Tangiers - The Rescue (Conclusion to the exciting story)
"Where are you headed?" my larger than life savior inquired.
I informed him my ultimate destination was back to Spain and he told me to follow him. We walked on, the sellers of various sundries merely brief faces leering around trees and buildings, hissing their hatred of my rescuer and I, but too afraid to launch another offensive.
"My name is Achmed," he told me to my disappointment. I looked at him a little doubtful. A Moroccan man calling himself Achmed seemed the American equivalent of saying your name is John Smith, I felt. But then, the number of people calling themselves John Smith and actually being John Smith is rather high, so I decided to accept it.
The rest of the day I followed Achmed through, the other Tangier - the part of Tangier that resembles Miami not at all. We went everywhere and Achmed knew everyone. We went into the places where people made the objects that I had been assaulted with earlier. People stretched silk down sidewalks and wrapped them in trees like giant spider webs set for unsuspecting tourists. I began to wonder if Achmed was truly the hero he had appeared or if his true identity was the giant spider leading his prey further into the trap. At times he took us into people's homes, claiming that he didn't know if they were there or not, but they wouldn't care either way.
At any moment I expected the trap to be unleashed and a quick demise in store for me, the sensible part of my brain, who I have to be honest has always been somewhat of a wuss, begged me to escape; but the curious, adventurous part continued to have too much fun and was enthralled enough to stay til the climax of the suspenseful treachery scene. Otherwise it would be like leaving before the end of a movie you could never catch the end of.
Achmed led me to an oceanside overlook of the city and pointed out the tip of Gibralter in the distance. I leaned out over the cliff, fully expecting to be pushed to my death, but apparently this wasn't the time or place. Instead I was treated to a magnificent view of a glistening white city overlooking an impossibly blue horizon. I asked Achmed what the strange rectangular pits carved out of the rock and filled with water were where we stood, and he informed me they were rectangular pits carved out of the rock and filled with water. So that cleared that up.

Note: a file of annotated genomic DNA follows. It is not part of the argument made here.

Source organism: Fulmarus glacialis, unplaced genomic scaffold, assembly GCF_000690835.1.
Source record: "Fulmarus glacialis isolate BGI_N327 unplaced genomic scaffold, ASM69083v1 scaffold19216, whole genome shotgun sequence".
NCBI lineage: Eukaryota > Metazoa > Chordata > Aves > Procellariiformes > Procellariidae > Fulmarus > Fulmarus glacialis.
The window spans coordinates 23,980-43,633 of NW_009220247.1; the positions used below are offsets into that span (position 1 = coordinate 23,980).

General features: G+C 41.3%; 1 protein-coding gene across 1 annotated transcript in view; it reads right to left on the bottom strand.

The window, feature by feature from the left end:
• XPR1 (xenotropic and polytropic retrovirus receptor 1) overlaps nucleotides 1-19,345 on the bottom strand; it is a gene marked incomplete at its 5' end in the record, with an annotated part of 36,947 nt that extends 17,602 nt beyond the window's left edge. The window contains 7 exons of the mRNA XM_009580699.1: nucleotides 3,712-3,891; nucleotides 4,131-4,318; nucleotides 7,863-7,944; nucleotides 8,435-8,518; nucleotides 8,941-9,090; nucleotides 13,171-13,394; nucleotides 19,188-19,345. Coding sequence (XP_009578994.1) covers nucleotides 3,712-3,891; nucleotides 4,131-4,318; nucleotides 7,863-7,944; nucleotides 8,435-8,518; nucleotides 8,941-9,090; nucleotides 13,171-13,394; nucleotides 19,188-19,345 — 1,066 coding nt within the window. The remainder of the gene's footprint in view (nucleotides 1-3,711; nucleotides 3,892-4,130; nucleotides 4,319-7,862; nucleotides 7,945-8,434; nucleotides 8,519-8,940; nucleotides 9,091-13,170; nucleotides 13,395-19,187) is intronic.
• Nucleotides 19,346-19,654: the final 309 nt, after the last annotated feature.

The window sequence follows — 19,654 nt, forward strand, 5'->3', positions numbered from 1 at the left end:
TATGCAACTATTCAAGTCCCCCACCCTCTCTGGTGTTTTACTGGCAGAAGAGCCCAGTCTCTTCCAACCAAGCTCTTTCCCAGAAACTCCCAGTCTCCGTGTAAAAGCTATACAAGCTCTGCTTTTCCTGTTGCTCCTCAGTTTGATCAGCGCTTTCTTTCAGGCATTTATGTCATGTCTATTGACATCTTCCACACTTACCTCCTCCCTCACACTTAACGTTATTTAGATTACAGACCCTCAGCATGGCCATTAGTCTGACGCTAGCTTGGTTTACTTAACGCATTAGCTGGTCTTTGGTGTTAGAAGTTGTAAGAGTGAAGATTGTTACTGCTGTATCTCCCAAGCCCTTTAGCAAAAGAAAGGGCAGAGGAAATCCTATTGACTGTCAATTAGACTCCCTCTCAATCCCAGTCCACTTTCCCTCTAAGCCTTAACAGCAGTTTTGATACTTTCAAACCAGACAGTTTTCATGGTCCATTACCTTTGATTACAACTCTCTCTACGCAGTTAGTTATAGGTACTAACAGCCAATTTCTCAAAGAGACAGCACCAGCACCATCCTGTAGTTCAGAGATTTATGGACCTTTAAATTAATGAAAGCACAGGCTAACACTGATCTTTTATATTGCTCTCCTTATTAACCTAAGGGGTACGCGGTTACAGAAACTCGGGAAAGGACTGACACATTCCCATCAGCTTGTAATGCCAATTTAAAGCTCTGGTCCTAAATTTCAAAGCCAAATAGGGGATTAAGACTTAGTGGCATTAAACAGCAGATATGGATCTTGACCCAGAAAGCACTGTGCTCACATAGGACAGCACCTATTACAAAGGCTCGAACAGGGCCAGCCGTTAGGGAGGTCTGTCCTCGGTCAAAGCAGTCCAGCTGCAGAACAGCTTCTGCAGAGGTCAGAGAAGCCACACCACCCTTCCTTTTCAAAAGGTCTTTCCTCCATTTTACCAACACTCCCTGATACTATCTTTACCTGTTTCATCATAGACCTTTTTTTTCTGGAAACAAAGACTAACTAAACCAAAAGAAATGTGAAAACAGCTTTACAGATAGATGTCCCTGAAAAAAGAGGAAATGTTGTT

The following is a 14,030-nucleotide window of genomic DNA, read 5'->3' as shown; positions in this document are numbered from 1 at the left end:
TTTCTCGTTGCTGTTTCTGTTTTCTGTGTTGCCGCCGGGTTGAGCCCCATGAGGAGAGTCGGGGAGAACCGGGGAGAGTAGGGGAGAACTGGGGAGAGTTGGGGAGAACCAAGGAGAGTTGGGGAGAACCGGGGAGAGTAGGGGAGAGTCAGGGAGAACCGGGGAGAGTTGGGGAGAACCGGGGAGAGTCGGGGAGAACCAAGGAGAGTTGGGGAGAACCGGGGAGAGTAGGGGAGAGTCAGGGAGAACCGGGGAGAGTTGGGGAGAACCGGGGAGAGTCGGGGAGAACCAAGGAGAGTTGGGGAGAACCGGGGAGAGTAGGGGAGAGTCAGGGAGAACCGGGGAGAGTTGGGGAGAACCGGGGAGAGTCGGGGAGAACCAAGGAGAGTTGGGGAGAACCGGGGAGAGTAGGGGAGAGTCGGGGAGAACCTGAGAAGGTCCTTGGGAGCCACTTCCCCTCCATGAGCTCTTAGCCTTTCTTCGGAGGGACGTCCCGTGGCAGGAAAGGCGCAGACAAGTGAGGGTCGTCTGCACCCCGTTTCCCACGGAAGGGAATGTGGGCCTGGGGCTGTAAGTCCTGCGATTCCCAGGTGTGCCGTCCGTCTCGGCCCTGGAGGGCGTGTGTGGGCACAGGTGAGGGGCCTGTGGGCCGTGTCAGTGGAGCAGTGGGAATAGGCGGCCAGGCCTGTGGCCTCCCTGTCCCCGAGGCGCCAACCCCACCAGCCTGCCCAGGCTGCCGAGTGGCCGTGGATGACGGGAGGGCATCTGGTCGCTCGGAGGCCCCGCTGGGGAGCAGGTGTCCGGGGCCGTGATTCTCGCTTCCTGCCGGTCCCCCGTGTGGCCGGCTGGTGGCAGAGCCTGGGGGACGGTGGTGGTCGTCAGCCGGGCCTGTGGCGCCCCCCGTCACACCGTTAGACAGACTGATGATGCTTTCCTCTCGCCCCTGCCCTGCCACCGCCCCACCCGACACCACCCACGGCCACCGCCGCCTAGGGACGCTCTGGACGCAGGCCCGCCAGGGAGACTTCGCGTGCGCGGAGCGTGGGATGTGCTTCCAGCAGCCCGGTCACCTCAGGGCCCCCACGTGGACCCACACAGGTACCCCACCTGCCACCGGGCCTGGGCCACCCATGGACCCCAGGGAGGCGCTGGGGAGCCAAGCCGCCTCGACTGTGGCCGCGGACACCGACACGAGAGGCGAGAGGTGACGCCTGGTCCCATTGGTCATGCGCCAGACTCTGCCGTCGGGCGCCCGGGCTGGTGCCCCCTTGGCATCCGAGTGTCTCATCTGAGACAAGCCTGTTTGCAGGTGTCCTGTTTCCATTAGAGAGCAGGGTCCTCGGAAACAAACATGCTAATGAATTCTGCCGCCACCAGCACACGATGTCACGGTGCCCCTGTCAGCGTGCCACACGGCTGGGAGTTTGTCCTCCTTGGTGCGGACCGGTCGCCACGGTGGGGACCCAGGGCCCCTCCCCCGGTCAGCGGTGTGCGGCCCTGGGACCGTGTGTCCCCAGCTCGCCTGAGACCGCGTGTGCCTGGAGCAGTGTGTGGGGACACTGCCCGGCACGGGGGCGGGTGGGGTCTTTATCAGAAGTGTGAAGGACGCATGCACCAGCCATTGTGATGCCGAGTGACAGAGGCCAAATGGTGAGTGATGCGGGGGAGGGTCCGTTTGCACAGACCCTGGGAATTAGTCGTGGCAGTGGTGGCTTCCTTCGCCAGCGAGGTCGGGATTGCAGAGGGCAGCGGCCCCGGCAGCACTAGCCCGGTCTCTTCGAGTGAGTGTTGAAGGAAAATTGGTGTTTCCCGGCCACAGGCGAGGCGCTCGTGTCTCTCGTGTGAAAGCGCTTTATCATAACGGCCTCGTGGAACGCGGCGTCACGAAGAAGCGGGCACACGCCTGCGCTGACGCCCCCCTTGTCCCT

He led me still deeper into the city and took me to Cafe Baba, where more celebrities have been high than at Woodstock. I know this because there were signed photos of every performer from Woodstock hanging on the walls, and this was only a fraction of the famous people whose signatures adorned the place.
Achmed pointed out the estates of various famous and affluent members of the community, a surprisingly large number of them European and American and spoke about how Tangiers was once, and to some degree still is, a major playground for the rich and famous. Then, during the hour long walk around Barbara Hutton's house, Achmed began to talk about something I had contemplated all day. "You know what annoys me?" he said' "A lot of the world looks down on us here. But really this is one of the only places in the world where you will find people of all religions and all races living together in peace. We get talked about as if we're primitive, but we may be the only ones that really get it."
His argument appeared valid. Everywhere we went I had witnessed people of clearly different backgrounds and cultures side by side, working together and seemingly sharing bonds of friendship. While there were areas marked as the Portuguese neighborhood or the British sector, people seemed unconcerned with these borders. There might be a Jewish store next door to an Islamic store and they would refer business to one another. Europeans, Arabs, Jews, Americans, and Asians lived and worked in the same neighborhoods and appeared to like one another. There might be a synagogue across the street from a mosque and a Catholic or Protestant church down the street and everyone was cool with that. Achmed appeared correct. The Moroccan citizens were getting along. Despite various skin colors, religions, and traditional styles of dress everyone accepted one another the way they were.
It wasn't what I would call a melting pot, but more a fruit salad or vegetable soup. Each individual still recognizable for who they were, but fitting together to make a more interesting and flavorful dish than they would have been on their own. I realize a lot of people believe you need to give up part of who you are to fit in and make others comfortable, but I will be honest, I like the fruit salad.
He took me passed Roman ruins and through brightly colored market places. My life flashed before more eyes when we happen to walk in front of an elementary school just as the bell went off ending the day. The tsunami of children caught me up in their wake and deposited me ragged and bruised upon the base of a tree. Children are children, regardless of the country you're in I thought as I climbed back to my feet and resumed blindly following the man about whose intentions I was still not certain.
We journeyed on and about the time I was certain that the trap was about to close and the spider to sate itself I found myself back on the waterfront near the ferry. He aided me through the process of boarding the ferry and getting through customs. I tipped him well and then we shook hands.
"If you make it back to town look me up," Achmed said.
"I hope it's soon," I told him, and I meant it.